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The Backout Bowl

Scheduling is a slippery game in college football

Posted: Friday April 14, 2006 12:13PM; Updated: Friday April 14, 2006 12:53PM
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Arizona State has seen firsthand how difficult scheduling can be in college football today.
Arizona State has seen firsthand how difficult scheduling can be in college football today.
Robert Laberge/Getty Images

By John Walters, Special to SI.com

If you were jilted by your date a week before the prom, you can understand how Arizona State assistant athletic director Mark Brand felt in December.

A few weeks before Christmas, Brand, who oversees football scheduling for the Sun Devils, placed a phone call to New Mexico State. The Aggies were scheduled to play at Sun Devil Stadium on Sept. 2, a contest that had been contractually agreed upon between the two schools five years earlier. Brand was calling his colleague in Las Cruces, N.Mex., to see if the Aggies would mind playing the game two days earlier, on the Thursday before Labor Day weekend.

"Are you sitting down?" asked the Aggies' official. "I've got some bad news for you. We're not coming."

"I thought, You've got to be kidding me," recalls Brand.

At about the same time Brand was wondering who Arizona State would find to replace New Mexico State for its home opener, ESPN vice president of programming and acquisitions Dave Brown was placing a series of phone calls to Vanderbilt vice chancellor David Williams. Would Vanderbilt be interested, Brown inquired, in playing Michigan in Ann Arbor on Sept. 2?

Williams knew, as did ESPN's Brown, that Vanderbilt already had a game scheduled for that day. The Commodores were set to host Middle Tennessee. Williams said no thanks.

Brown called back and sweetened the offer. Williams again declined. He hung up and waited for the phone to ring.

"ESPN called back a third time," says Vanderbilt director of sport operations Brian Reese, "and offered to put a women's game on national TV."

And now Vanderbilt is playing at the Big House on Sept. 2.

"We're leaving a school in the lurch seven months before the season starts," admits Reese, who is now in negotiations with Middle Tennessee to have the Commodores visit Murfreesboro twice in the next few seasons as compensation. "I'd hate for someone to do that to us."

Welcome to the always opportunistic and ethically opaque world of nonconference college football scheduling. A world in which the sanctity of a contract means little -- less if the contract does not contain a "liquidated damage" (i.e., buyout) clause. In which an incoming coach or athletic director (or major television network) can erase an existing game off the "future schedules" page with relative impunity. You've heard of the Outback Bowl? Welcome to the Backout Bowl.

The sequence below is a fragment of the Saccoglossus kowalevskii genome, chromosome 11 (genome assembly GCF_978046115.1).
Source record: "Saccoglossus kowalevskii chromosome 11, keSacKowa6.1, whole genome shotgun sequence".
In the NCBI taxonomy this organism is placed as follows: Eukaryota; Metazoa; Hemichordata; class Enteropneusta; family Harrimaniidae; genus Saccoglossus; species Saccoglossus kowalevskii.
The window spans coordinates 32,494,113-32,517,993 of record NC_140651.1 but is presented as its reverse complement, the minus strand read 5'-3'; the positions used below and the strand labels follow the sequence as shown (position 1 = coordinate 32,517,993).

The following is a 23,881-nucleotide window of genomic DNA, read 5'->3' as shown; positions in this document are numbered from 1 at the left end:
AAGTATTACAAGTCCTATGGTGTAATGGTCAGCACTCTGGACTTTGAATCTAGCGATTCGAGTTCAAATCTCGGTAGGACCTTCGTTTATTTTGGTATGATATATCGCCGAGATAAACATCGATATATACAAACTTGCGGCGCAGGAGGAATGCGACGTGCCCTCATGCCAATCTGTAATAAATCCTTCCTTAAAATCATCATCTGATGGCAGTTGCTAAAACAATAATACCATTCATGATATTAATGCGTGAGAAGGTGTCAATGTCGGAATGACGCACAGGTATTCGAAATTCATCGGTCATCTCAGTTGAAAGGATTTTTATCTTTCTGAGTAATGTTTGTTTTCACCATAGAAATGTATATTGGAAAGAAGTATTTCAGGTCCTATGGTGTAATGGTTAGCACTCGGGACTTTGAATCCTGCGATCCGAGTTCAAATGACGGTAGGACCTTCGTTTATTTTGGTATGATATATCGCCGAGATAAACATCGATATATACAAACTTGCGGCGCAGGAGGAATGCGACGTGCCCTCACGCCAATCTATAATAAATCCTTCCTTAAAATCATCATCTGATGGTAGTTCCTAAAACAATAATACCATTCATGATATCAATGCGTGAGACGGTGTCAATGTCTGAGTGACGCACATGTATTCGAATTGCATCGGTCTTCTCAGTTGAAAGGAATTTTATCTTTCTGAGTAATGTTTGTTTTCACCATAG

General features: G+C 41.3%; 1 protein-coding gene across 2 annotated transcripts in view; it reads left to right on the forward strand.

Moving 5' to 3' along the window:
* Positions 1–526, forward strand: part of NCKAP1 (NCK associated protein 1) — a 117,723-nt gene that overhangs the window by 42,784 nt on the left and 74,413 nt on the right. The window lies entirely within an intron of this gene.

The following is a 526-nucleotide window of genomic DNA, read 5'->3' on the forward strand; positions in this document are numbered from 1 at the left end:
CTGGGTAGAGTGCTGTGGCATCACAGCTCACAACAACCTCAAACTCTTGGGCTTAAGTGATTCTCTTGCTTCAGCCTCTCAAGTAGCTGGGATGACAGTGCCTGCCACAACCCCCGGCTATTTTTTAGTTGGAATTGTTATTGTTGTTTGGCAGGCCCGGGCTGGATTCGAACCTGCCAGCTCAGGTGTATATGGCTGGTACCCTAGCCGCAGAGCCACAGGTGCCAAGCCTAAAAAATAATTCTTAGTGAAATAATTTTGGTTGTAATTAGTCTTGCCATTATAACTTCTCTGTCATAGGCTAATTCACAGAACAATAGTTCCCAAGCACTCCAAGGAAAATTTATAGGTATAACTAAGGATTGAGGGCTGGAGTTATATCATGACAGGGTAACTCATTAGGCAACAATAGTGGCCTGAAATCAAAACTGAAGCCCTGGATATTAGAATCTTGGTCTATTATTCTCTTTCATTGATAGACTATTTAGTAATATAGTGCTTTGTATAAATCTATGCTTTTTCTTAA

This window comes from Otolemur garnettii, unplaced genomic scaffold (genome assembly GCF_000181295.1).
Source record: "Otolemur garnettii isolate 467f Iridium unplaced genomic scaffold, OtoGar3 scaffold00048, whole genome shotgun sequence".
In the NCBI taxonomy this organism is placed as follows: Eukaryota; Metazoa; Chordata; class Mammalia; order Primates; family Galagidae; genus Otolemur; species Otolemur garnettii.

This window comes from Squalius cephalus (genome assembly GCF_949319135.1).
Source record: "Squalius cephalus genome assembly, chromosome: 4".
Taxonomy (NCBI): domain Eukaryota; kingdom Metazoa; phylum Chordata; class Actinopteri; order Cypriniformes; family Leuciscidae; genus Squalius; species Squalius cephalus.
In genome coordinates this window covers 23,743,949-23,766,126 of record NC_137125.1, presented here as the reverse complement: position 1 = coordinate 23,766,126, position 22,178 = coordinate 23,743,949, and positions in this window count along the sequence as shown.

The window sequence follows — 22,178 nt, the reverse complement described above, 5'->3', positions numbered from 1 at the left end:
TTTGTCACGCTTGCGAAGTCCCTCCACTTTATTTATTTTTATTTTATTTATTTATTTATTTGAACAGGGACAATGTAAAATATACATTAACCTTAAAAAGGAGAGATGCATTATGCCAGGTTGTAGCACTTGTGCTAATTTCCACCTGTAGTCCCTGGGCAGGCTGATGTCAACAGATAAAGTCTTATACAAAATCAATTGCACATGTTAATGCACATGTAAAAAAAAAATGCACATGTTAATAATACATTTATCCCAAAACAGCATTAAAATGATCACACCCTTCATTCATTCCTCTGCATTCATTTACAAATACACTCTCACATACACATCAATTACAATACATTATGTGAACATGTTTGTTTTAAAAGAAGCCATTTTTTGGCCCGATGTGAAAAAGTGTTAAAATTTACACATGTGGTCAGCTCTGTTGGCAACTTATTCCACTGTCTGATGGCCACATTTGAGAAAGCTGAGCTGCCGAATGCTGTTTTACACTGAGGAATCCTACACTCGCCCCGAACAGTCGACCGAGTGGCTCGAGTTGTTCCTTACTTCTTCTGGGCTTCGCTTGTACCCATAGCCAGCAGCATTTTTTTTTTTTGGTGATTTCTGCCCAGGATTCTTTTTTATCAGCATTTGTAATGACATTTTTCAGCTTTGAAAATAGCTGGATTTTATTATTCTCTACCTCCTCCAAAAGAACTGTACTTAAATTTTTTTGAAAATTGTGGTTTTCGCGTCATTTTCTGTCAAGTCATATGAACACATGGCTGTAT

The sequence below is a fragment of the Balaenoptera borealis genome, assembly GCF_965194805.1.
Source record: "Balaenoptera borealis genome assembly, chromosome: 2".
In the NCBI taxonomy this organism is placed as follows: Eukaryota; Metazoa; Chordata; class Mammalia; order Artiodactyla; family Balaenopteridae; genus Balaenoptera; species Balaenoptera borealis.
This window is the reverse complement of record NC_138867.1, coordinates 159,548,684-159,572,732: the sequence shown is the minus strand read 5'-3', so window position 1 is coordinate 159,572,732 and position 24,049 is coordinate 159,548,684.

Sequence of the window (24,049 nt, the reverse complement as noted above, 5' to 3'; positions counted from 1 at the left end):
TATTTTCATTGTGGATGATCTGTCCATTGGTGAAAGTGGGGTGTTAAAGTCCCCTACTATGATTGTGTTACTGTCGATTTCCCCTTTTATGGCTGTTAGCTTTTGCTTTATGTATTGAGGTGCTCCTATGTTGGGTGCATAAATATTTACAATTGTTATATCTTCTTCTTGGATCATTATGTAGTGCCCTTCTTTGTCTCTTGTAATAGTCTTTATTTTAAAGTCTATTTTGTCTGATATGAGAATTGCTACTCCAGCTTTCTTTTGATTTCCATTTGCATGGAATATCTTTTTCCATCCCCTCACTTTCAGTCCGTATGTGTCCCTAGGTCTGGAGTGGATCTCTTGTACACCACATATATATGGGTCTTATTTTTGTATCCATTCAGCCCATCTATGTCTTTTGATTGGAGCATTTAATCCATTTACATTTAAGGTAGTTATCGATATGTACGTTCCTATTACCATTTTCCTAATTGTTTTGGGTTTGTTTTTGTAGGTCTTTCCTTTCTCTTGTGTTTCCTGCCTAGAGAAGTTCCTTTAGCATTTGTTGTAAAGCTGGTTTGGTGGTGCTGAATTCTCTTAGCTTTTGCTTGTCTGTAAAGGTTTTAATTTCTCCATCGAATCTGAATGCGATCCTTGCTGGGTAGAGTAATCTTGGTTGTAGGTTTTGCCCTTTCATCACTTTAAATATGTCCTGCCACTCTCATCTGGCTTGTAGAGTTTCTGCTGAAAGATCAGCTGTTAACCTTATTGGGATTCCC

Searching for Patsies

In December 2004, McKinley Boston was named the new athletic director at New Mexico State. Almost immediately he hired Hal Mumme as his football coach. In 2005 the Aggies, playing a nonconference schedule that included bowl teams UTEP, Cal and Colorado, finished 0-12. After the Aggies' final game, a 24-21 loss to Utah State, Boston made the decision to drop Arizona State from the 2006 schedule.

"I told our [board of] regents and our president that we have to take a hard look at our schedule," says Boston. "Do we want to continue to take part in body-bag games, to lower our program's morale, to risk losing three or four key players to injury just for a big payday? Or do we want to turn this program around? So we made the decision to go in another direction, to soften the schedule."

Normally, as with Arizona State and New Mexico State, the school that bails out is the visitor. But not always.

Former Oregon senior associate athletic director Dave Heeke was shocked when Indiana, despite soundly thrashing the Ducks in Eugene in 2004, broke the latter half of their home-and-home set for Bloomington in '05. "It's very unusual for someone to not want you to return to their home," says Heeke, now the athletic director at Central Michigan. "But the way it is now, contracts can be simply negotiated out of or simply not honored."

Indiana replaced Oregon with I-AA Nicholls State and issued a brief release. The pertinent sentence read: "Our decision to add Nicholls State in Oregon's place was to acquire a game that would ideally assist our new coaching staff in their transition to IU."

In other words, first-year Hoosiers coach Terry Hoeppner wanted no part of a preseason Top 25 foe in his home debut. As it happened, Indiana squeaked past Nicholls State 35-31.